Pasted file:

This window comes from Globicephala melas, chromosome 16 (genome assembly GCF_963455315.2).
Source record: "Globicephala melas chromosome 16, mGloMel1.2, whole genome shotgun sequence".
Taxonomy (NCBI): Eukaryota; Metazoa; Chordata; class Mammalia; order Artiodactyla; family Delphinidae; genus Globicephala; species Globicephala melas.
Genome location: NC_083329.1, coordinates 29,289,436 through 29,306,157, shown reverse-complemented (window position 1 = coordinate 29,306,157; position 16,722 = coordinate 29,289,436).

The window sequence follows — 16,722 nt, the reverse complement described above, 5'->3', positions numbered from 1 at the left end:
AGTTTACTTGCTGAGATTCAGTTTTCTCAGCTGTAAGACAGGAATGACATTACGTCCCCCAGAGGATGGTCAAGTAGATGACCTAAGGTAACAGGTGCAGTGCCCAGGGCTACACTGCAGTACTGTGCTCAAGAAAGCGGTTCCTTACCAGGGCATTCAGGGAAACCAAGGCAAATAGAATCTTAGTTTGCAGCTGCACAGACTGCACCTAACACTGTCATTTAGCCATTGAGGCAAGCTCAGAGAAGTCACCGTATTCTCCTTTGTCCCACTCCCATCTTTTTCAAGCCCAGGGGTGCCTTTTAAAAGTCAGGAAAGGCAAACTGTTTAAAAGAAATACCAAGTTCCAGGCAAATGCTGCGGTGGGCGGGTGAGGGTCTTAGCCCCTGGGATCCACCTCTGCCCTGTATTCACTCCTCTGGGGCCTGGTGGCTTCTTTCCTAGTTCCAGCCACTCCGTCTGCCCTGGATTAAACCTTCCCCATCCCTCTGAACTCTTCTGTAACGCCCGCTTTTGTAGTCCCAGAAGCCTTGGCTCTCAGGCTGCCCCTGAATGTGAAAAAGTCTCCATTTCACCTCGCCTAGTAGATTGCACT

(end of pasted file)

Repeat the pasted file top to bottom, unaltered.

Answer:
This window comes from Globicephala melas, chromosome 16 (genome assembly GCF_963455315.2).
Source record: "Globicephala melas chromosome 16, mGloMel1.2, whole genome shotgun sequence".
Taxonomy (NCBI): Eukaryota; Metazoa; Chordata; class Mammalia; order Artiodactyla; family Delphinidae; genus Globicephala; species Globicephala melas.
Genome location: NC_083329.1, coordinates 29,289,436 through 29,306,157, shown reverse-complemented (window position 1 = coordinate 29,306,157; position 16,722 = coordinate 29,289,436).

The window sequence follows — 16,722 nt, the reverse complement described above, 5'->3', positions numbered from 1 at the left end:
AGTTTACTTGCTGAGATTCAGTTTTCTCAGCTGTAAGACAGGAATGACATTACGTCCCCCAGAGGATGGTCAAGTAGATGACCTAAGGTAACAGGTGCAGTGCCCAGGGCTACACTGCAGTACTGTGCTCAAGAAAGCGGTTCCTTACCAGGGCATTCAGGGAAACCAAGGCAAATAGAATCTTAGTTTGCAGCTGCACAGACTGCACCTAACACTGTCATTTAGCCATTGAGGCAAGCTCAGAGAAGTCACCGTATTCTCCTTTGTCCCACTCCCATCTTTTTCAAGCCCAGGGGTGCCTTTTAAAAGTCAGGAAAGGCAAACTGTTTAAAAGAAATACCAAGTTCCAGGCAAATGCTGCGGTGGGCGGGTGAGGGTCTTAGCCCCTGGGATCCACCTCTGCCCTGTATTCACTCCTCTGGGGCCTGGTGGCTTCTTTCCTAGTTCCAGCCACTCCGTCTGCCCTGGATTAAACCTTCCCCATCCCTCTGAACTCTTCTGTAACGCCCGCTTTTGTAGTCCCAGAAGCCTTGGCTCTCAGGCTGCCCCTGAATGTGAAAAAGTCTCCATTTCACCTCGCCTAGTAGATTGCACT